what is the proper method when doing load calculations for HVAC in a commercial application. i have a plan reviewer that wants to see the justification for the loads. it is not as easy as just looking at the nameplate on the unit, where you have MOP and MCA. i typically use 440.22(B)1. i find these motor values on the data sheet of the unit, and also include heat strip if applicable, and plug that KW number into the total design load, i am using 220.18(A) for motor loads and 220.51 for heat load, as a basis for design, but do you or should you consider the AC compressor/motors a continuous load ? and therefore add the 1.25,. i cannot find a specific code reference in article 220 or 440 to state requirements
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The MCA on the unit already includes a 125%, you do not need to add it again.
The simplest way for multiple units is to add up the MCA's, however you will end up over counting since you end up counting that 25% for largest motor on every unit instead of once. Only problem is it's a bit of a hassle to dissect all the loads on all the units.Ethan Brush  East West Electric. NY, WA. MA
"You can't generalize"

Originally posted by LarryFine View PostWhat about using 80% for all but the largest unit?
What I have usually done is just add up all the MCA's, then when I have the total service (or a feeder) load I just see where I am at and if it behooves me to be a bit lower due to equipment or conductor sizes, Ill take a closer look.....maybe a few receps servicing dedicated equipment will also get changed to general use recepsEthan Brush  East West Electric. NY, WA. MA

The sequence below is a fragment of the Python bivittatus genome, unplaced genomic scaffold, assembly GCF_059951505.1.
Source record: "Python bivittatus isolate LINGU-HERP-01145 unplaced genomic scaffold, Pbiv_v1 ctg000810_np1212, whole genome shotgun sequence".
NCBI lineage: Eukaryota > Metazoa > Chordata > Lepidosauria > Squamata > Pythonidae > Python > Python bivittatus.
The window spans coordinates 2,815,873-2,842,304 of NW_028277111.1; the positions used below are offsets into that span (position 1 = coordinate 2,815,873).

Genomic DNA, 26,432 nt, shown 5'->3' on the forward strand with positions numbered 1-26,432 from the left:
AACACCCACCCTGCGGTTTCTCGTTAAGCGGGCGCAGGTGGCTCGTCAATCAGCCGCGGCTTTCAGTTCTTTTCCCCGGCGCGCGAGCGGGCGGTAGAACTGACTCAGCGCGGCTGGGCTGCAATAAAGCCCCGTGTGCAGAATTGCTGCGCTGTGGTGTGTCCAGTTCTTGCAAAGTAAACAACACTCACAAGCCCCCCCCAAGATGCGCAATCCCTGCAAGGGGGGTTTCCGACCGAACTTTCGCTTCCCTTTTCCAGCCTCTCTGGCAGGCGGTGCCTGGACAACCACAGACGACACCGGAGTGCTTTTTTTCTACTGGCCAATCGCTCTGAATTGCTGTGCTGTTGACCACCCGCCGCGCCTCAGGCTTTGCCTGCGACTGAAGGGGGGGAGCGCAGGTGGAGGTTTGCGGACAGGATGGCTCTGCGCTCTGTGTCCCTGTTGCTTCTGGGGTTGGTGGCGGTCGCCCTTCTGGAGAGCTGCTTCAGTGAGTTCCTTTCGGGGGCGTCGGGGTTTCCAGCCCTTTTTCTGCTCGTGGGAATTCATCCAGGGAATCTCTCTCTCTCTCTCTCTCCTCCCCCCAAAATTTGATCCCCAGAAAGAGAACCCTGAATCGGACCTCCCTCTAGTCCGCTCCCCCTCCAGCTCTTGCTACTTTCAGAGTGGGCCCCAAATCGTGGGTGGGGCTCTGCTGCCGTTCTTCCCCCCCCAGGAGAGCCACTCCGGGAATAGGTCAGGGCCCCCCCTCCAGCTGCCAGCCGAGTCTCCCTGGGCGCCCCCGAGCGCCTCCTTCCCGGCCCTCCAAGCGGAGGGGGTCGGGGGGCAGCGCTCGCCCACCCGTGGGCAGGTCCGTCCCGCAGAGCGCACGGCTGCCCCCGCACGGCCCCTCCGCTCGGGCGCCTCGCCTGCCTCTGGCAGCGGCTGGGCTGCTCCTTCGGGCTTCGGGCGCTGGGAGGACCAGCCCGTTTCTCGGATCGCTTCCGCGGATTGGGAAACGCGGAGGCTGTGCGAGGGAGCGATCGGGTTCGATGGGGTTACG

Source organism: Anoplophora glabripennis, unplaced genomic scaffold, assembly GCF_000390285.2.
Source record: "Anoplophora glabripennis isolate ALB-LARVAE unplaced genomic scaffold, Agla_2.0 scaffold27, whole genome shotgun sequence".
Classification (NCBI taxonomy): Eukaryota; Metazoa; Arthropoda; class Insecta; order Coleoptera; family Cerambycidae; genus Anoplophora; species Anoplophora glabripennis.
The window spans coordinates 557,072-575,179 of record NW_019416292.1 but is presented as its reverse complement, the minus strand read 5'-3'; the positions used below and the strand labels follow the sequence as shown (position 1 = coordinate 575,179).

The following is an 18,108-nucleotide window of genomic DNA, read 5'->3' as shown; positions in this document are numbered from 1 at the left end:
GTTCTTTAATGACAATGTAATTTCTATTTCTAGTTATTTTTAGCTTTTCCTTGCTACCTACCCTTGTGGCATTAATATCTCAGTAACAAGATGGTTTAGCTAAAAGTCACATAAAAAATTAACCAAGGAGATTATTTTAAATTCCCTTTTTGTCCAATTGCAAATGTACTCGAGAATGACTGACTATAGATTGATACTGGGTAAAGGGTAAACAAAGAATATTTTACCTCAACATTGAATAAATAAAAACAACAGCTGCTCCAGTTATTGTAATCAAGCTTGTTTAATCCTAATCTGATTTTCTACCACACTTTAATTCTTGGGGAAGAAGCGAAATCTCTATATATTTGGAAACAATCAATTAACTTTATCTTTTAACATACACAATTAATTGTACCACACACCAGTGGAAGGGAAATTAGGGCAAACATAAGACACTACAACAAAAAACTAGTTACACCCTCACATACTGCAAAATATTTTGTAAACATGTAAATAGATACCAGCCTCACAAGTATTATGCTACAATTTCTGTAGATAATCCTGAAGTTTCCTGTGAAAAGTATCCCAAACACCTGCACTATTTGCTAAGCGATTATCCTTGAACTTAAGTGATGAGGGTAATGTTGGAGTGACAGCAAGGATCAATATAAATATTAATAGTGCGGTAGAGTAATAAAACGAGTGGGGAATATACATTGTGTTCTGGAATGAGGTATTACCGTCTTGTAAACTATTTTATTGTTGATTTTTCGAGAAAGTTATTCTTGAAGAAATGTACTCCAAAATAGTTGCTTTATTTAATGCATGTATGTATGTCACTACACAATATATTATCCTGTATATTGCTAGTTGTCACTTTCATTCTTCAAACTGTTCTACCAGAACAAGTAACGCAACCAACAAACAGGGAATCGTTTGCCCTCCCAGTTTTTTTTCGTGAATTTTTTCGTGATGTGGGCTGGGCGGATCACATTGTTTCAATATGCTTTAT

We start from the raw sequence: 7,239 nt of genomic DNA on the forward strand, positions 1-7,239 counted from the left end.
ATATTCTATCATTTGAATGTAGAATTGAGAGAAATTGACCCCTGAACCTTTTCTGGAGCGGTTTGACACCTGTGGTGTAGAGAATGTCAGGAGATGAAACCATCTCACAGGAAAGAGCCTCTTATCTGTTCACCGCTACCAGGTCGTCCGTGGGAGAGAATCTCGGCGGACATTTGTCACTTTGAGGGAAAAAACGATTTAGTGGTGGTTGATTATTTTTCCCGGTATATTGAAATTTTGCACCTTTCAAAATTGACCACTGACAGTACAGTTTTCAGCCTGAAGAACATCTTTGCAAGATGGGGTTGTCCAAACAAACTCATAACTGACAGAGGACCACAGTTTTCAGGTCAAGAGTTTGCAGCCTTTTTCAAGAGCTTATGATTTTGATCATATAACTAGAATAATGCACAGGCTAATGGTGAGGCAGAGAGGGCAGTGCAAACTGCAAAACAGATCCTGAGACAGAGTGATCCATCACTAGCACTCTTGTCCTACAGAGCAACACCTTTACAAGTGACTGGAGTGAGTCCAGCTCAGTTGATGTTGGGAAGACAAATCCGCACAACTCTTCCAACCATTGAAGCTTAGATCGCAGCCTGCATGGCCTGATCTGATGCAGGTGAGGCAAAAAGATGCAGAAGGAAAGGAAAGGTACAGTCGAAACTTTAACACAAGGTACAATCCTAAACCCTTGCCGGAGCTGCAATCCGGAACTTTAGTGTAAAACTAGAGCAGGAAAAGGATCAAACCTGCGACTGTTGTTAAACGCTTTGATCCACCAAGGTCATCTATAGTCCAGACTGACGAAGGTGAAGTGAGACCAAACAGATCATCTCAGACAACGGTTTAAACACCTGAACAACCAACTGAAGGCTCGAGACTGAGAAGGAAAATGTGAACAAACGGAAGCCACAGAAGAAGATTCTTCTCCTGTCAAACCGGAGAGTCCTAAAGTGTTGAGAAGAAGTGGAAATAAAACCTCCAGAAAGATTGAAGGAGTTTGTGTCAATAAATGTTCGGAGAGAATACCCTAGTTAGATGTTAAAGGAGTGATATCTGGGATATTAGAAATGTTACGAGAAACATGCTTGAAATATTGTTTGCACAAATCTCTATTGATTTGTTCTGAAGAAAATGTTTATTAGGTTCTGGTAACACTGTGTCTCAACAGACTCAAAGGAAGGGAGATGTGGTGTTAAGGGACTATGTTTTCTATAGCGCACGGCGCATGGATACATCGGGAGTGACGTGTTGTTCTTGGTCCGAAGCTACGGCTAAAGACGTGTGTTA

"You can't generalize"
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It's hard to get the info you need from the Mechanical Department. They find a sheet with electrical data and think they're done when they find you the MCA and MOCP. But we know that's not enough info. I often google the model number myself and bypass the airheads.
When you are aggregating several HVACtype loads (typically condensing units) you need compressor RLA (rated load amps) and fan HP or FLA. You will be overdesigned if you consider the MCA to be the load. Overdesign is never going to hurt anyone. But it can drive up the cost.
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What are you trying to calculate? The branch circuit size? the panel load?the service load? etc....
Branch Circuit load for an a/c is calculated per Part IV of art 440 but I am not sure that is what you are askingThey say I shot a man named Gray and took his wife to Italy
She inherited a million bucks and when she died it came to me
I can't help it if I'm lucky
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Originally posted by MyCleveland View Post
David
How does Table 220.3 "Referencing 440" get you to using the MCA for load calculation ?
Is there a specific line in 440 that states this ?
In other words, the branch circuit load is calculated by the required branch circuit minimum ampacity.